Revenge? Let's just say USC won't sleep on Oregon State this time

October, 23, 2009
10/23/09
10:13
AM ET
Posted by ESPN.com's Ted Miller

It's not about revenge. But you know it is.

USC coach Pete Carroll didn't get frothy this week reminding his players what happened last year at Oregon State. He didn't rant and rave about how the Beavers took something from the Trojans and made them look bad on national television in a 27-21 defeat.

 
 Jonathan Ferrey/Getty Images
 Oregon State fans rushed the field following the Beavers' stunning upset of USC last season.
"We've never used that," Carroll said. "We don't use last year or the years before for anything. It's clear to our guys that this is the team that got us last year and all that. That's nothing new. That's just the facts. I'm not going to spend any time on it."

Just the facts: If USC had not lost last year at Oregon State, it would have played for the national title. And it almost certainly would have been favored to win Carroll's third championship.

But Beavers then-true freshman running back Jacquizz Rodgers and an inspired offensive line sliced and diced the nation's best defense with a fairly straight-forward zone blocking scheme. Carroll and USC fans surely can remember the endlessly spooled highlights of Rodgers scooting past three completely flummoxed All-American linebackers who would be high NFL draft picks last spring.

The circumstances aren't terribly different heading into this year's game.

USC (5-1, 2-1), ranked seventh in the first BCS standings, is again in the national title hunt. Oregon State (4-2, 2-1) appears to be, once again, finding its rhythm after a middling start.

Rodgers is back and is playing better than ever. He ranks ninth in the nation with 116 yards per game and leads the Pac-10 with 13 touchdowns, four of which he scored during an 189-yard effort against Stanford two weeks ago. He and his teammates also are rested after a bye week, while the Trojans are coming off a long and emotional trip after winning at Notre Dame.

Oregon State had a bye before last year's Thursday night game, as did the Trojans, who were ranked No. 1 after blasting Ohio State 35-3.

There is, however, one main difference this year.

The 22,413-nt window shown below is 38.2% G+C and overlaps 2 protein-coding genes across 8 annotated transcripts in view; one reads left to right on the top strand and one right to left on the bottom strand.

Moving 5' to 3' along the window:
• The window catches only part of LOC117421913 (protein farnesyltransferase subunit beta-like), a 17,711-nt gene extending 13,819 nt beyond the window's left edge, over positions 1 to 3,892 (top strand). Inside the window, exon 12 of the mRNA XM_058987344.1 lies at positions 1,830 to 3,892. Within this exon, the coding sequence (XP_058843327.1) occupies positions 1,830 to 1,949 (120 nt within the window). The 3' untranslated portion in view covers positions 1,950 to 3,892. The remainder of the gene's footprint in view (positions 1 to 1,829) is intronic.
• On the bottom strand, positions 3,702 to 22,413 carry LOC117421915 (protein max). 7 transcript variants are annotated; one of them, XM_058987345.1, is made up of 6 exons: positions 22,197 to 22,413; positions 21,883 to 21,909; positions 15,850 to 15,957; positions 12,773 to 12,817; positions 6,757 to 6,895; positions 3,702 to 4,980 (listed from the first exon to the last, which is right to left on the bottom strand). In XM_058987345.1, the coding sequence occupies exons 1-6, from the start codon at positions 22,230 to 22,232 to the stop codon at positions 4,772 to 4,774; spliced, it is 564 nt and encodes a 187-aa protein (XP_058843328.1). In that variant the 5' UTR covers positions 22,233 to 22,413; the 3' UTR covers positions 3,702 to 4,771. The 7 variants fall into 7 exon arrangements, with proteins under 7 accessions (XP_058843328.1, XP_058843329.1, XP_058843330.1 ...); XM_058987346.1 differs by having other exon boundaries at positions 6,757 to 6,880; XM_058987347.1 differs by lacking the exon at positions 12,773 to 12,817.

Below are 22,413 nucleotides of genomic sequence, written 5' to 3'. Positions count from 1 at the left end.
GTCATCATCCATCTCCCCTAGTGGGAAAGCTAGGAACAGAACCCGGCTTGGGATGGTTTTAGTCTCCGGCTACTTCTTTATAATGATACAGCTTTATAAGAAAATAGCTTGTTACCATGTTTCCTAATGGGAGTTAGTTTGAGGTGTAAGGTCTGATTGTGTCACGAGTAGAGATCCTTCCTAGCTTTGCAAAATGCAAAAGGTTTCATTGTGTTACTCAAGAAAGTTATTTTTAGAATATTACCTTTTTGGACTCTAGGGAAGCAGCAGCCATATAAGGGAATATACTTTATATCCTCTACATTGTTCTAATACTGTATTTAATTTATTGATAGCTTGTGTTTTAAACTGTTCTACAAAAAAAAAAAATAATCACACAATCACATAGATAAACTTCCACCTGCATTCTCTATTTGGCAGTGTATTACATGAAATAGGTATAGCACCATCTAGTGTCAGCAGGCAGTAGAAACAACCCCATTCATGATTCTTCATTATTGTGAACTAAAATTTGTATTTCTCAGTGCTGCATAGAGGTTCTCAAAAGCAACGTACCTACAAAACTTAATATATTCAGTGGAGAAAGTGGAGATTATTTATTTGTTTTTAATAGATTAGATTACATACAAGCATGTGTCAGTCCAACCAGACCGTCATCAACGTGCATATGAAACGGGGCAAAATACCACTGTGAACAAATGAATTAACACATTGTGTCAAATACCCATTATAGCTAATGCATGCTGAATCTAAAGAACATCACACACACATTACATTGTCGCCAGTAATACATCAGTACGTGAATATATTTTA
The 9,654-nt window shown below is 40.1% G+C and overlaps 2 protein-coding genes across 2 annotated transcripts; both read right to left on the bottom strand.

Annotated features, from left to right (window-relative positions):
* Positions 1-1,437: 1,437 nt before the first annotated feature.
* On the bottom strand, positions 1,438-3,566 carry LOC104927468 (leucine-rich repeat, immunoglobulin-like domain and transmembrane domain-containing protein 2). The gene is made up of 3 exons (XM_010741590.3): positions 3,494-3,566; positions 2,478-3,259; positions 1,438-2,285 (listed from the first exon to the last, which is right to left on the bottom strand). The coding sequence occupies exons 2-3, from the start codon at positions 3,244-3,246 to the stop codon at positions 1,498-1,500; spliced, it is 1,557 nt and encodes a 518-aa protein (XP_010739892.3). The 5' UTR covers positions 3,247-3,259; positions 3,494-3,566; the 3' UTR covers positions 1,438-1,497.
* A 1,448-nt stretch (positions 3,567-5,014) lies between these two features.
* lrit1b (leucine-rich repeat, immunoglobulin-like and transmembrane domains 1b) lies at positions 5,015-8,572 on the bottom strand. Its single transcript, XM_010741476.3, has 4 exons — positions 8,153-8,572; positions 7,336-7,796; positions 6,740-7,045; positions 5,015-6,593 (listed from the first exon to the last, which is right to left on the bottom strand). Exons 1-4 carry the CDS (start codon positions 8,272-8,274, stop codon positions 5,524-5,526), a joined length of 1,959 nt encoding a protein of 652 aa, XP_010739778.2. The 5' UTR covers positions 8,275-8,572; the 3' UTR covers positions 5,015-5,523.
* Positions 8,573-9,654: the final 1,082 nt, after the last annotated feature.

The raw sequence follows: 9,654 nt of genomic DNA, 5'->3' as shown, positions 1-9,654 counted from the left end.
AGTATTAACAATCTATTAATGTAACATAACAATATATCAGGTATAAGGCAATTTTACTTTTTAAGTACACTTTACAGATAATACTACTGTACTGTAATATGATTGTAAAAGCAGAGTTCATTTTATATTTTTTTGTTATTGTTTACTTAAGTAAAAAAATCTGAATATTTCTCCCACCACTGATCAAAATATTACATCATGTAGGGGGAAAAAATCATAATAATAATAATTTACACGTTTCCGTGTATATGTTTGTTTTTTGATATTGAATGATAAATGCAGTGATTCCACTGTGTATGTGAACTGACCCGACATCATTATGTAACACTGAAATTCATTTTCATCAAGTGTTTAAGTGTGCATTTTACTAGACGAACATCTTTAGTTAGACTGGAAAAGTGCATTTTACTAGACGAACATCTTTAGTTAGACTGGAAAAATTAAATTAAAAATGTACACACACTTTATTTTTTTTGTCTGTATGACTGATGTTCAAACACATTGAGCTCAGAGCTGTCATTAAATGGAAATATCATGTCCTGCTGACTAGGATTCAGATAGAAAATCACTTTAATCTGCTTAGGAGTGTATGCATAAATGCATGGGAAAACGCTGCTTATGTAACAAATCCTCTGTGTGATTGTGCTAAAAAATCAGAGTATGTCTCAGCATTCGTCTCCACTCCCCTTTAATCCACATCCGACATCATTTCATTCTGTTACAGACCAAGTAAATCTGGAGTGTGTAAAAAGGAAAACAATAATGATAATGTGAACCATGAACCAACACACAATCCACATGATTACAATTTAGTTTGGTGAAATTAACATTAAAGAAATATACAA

The game is in the Coliseum. USC has won 46 of its past 47 games at home. And the Beavers haven't won at USC since 1960.

 
 Joe Robbins/Getty Images
 Freshman QB Matt Barkley is coming off of a 380-yard effort against Notre Dame.
Moreover, there are two major questions that Oregon State will need to answer if it's going to end that streak of futility and, by the way, win its third game in four years against the Trojans.

First, how will Oregon State's pass defense contain the rapidly improving Matt Barkley, who passed for 380 yards and two touchdowns at Notre Dame?

The Beavers rank ninth in the Pac-10 in pass defense -- though they are fourth in pass efficiency defense -- and have struggled to pressure opposing quarterbacks. Their four sacks rank 116th in the nation.

All four starters in the secondary from last year were replaced as well as both defensive ends.

"I think the secondary may actually be the strength of their team," USC receiver Damian Williams said. "They run well. They play great press defense. Their coaches have a lot of confidence in them. They put them out there on an island and tell them to go to work."

Williams, tight end Anthony McCoy and Ronald Johnson, who will start and should be sharper after coming back last week from a broken collarbone, will stress any secondary, though. Not to mention that Barkley's comfort level is clearly on the rise.

"I've really, really been impressed with Matt Barkley," Beavers coach Mike Riley said. "I thought in the last game he played with a ton of poise, made some really, really big throws."

The second issue for Oregon State is how its young offensive line will match up against a USC front that ranks No. 1 in the nation with 26 sacks and fourth in the nation in run defense (68 yards per game).

That line has surrendered 19 sacks, which ranks ninth in the conference.

That means Rodgers needs to make plays in the running game, because the Beavers probably can't win if they don't obtain a modicum of offensive balance.

As far as the passing game, this will be a big road test for Sean Canfield. The senior wasn't the quarterback of record in last year's game -- that belonged to now-backup Lyle Moevao -- and playing USC on the road obviously offers some unique challenges.

Yet Canfield, much like his ascending team, appears to be peaking at the right time.

"Sean probably played his best two games as a Beaver the last two games, very efficient, very decisive and productive," Riley said. "He's thrown for a good percentage and has taken care of the ball and is getting rid of the ball more quickly in the last couple of weeks."

The general feeling was the Trojans felt unbeatable last year after blowing out Virginia and Ohio State, and they treated a visit to Corvallis as a big yawner. It's fair to suspect that because of the widely shared tale of USC's bus showing up at the Reser Stadium with most of the players asleep just hours before game time.

That won't happen Saturday.

Carroll won't use the revenge angle as a motivational ploy, but he doesn't deny it might focus his players.

"I think so," he said. "I do think they definitely have our attention."

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